The mention of Honda (HMC) brings back memories of my first trip to the Tokyo Motor Show in the late '90s. I was still a young sell-side analyst, but unlike many locally based analysts, I was able to stay awake for the entire presentation of then-CEO Hiroyuki Yoshino. Napping during analyst meetings may be a cultural thing, but I was laser-focused on Yoshino-san's message -- and this is one echoed throughout the company: Honda is an engine company. That's the DNA of the company.
Analyzing Honda's stock is never a simple task. It's not a pure play on cars. Honda's auto division represented just under 70% of the company's revenues in the first half of 2018. While most car companies have a captive finance subsidiary, no others generate more than 15% of their revenues from motorcycles and power products. Also, Honda's car business has a leading position in mini-cars (engine displacement under 660cc) in Japan, which represented about 45% of Honda's domestic sales last year.
Honda is not just a full-size car maker and is very well positioned for growth in China and India. Asia ex-Japan will represent about 40% of China's volume this year, exceeding the unit volume Honda sells in the U.S. and three times the volume Honda produces in Japan. Also, remember that as a mobility company, Honda benefits from any move toward motorized vehicles, and anyone who has ever walked the streets of Shanghai can attest to the fact that motorcycles are a very important means of transportation there. Mini-cars are important for emerging markets as well.
In a current market in which U.S. auto sales appear to have peaked, I find Honda's Asian exposure attractive. What about the future market, though? With "autonomous driving," "the connected car" and "electrification" the reigning buzzwords among auto companies, no auto company management can afford to avoid these trends. Honda was actually the first auto OEM to introduce an electric vehicle powered by a non-lead acid battery, but 20 years after its April 1997 introduction, Honda's EV Plus is merely a museum piece.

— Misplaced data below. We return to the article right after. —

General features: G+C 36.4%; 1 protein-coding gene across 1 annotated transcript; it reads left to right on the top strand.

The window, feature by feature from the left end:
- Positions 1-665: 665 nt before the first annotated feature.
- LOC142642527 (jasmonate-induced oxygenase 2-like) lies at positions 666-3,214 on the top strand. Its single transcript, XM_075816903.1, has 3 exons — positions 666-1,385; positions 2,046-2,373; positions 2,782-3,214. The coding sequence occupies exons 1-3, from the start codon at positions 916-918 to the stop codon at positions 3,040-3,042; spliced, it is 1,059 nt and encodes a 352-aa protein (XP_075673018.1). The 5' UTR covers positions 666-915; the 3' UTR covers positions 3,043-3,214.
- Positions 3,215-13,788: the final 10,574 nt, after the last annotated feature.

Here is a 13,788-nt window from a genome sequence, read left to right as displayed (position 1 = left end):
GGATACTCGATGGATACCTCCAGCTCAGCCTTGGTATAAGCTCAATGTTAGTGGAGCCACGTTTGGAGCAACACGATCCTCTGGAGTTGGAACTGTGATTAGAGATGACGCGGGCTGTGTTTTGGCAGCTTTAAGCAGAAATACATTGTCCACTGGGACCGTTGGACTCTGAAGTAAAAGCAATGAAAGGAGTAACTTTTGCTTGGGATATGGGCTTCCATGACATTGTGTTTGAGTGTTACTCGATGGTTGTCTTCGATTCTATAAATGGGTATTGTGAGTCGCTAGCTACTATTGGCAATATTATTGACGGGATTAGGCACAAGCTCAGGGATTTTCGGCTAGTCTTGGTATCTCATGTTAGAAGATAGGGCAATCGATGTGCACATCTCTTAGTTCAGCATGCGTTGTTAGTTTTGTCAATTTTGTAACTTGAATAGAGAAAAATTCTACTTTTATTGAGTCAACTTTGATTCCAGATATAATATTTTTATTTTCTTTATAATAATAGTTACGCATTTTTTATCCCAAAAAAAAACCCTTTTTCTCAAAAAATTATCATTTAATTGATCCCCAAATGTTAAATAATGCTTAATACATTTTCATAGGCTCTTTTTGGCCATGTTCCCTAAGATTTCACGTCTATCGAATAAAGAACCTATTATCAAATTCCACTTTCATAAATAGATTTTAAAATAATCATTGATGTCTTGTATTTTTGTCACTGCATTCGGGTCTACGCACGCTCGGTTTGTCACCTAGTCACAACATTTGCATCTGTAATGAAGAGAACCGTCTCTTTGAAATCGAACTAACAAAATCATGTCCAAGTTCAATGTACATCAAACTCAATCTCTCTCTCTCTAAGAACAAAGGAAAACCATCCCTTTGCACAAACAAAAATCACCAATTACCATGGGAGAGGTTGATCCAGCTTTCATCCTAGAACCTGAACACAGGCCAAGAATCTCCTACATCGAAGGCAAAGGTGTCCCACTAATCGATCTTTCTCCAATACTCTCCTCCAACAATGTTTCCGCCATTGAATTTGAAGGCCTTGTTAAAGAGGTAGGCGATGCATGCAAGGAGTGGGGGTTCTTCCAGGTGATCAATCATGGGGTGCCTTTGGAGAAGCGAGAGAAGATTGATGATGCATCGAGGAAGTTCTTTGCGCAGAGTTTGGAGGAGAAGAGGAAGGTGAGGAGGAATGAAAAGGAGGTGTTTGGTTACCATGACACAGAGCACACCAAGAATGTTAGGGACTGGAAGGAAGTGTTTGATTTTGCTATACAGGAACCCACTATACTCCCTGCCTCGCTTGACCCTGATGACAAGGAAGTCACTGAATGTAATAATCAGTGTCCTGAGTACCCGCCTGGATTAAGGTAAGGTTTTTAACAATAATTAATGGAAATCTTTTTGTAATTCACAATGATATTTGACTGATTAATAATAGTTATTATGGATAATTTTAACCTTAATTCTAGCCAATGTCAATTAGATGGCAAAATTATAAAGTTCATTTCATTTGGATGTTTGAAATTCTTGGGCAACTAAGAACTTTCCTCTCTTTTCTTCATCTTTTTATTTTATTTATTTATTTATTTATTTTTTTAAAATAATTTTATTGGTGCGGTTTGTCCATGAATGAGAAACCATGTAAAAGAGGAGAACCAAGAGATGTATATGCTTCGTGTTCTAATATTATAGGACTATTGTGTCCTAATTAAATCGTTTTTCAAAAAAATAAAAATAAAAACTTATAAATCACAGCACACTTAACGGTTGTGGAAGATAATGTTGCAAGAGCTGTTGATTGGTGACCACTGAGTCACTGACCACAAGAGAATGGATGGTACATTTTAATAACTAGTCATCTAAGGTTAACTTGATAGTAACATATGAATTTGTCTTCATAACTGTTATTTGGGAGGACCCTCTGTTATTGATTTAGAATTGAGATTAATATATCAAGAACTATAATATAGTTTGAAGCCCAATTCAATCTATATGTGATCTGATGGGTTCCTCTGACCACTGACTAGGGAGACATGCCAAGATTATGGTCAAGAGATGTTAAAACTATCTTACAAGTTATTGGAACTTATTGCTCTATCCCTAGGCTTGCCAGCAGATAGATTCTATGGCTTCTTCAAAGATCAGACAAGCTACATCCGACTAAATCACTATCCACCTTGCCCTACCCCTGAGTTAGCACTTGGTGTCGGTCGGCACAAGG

In terms of future mobility, I would put Honda in the "fast follower" category. The company will have an all-electric vehicle for sale in the European market by 2019 and aims to have vehicles with full, Level 4 autonomous driving capability on the roads by 2025. Honda is not ahead of the curve, and I would expect the company to partner with other entities in addition to its autonomous driving cooperation with Alphabet's (GOOGL) Waymo, a partnership that so far has yielded few benefits. (Alphabet is part of TheStreet's Action Alerts PLUS portfolio.)
So, how does one value Honda? Sadly, the time to buy Honda, as with Volkswagen and others (Nissan is going through this in Japan), is in the throes of a quality problem. Honda was the manufacturer most exposed to the Takata airbag scandal, and Honda's September quarterly results reflected a write-off of about $500 million for settlement of class-action litigation related to Takata's faulty inflators.
Honda's ADR shares hit a low of $26 last year as Takata news dominated, and have recovered to $33 per share today. As are all Japanese companies, Honda's on a March fiscal year, with consensus for fiscal 2018 pegged at $3.17 and fiscal 2019 pegged at $3.51. So on the basis of the next 12 months' earnings, Honda is trading at a P/E of 10. That's a premium to the 7.7x multiple being accorded General Motors (GM) , although as a former auto analyst I can state clearly that estimates for GM's EPS for 2018 are very, very aggressive. I don't think that's the case with Honda, and if anything I believe there is room for estimate increases as Honda's efforts to maximize production efficiency -- mono-zukuri in Japanese -- take hold.
For decades, analysts have speculated whether Honda has the critical mass to survive in the global auto industry, and the move toward future mobility only intensifies those questions. But as a potential shareholder, my question isn't who could buy Honda, but rather who is buying Honda? The answer: Honda is.
For the first time in six years, Honda management is buying shares in the open market, and management has pegged that figure at $800 million by the end of March. Management's confidence gives me confidence that the market is overpricing the risk of underlying cyclicality, and at 10x forward earnings vs. an S&P 500 that is now trading at 18x, I think Honda shares represent one of the few good values remaining among global equities.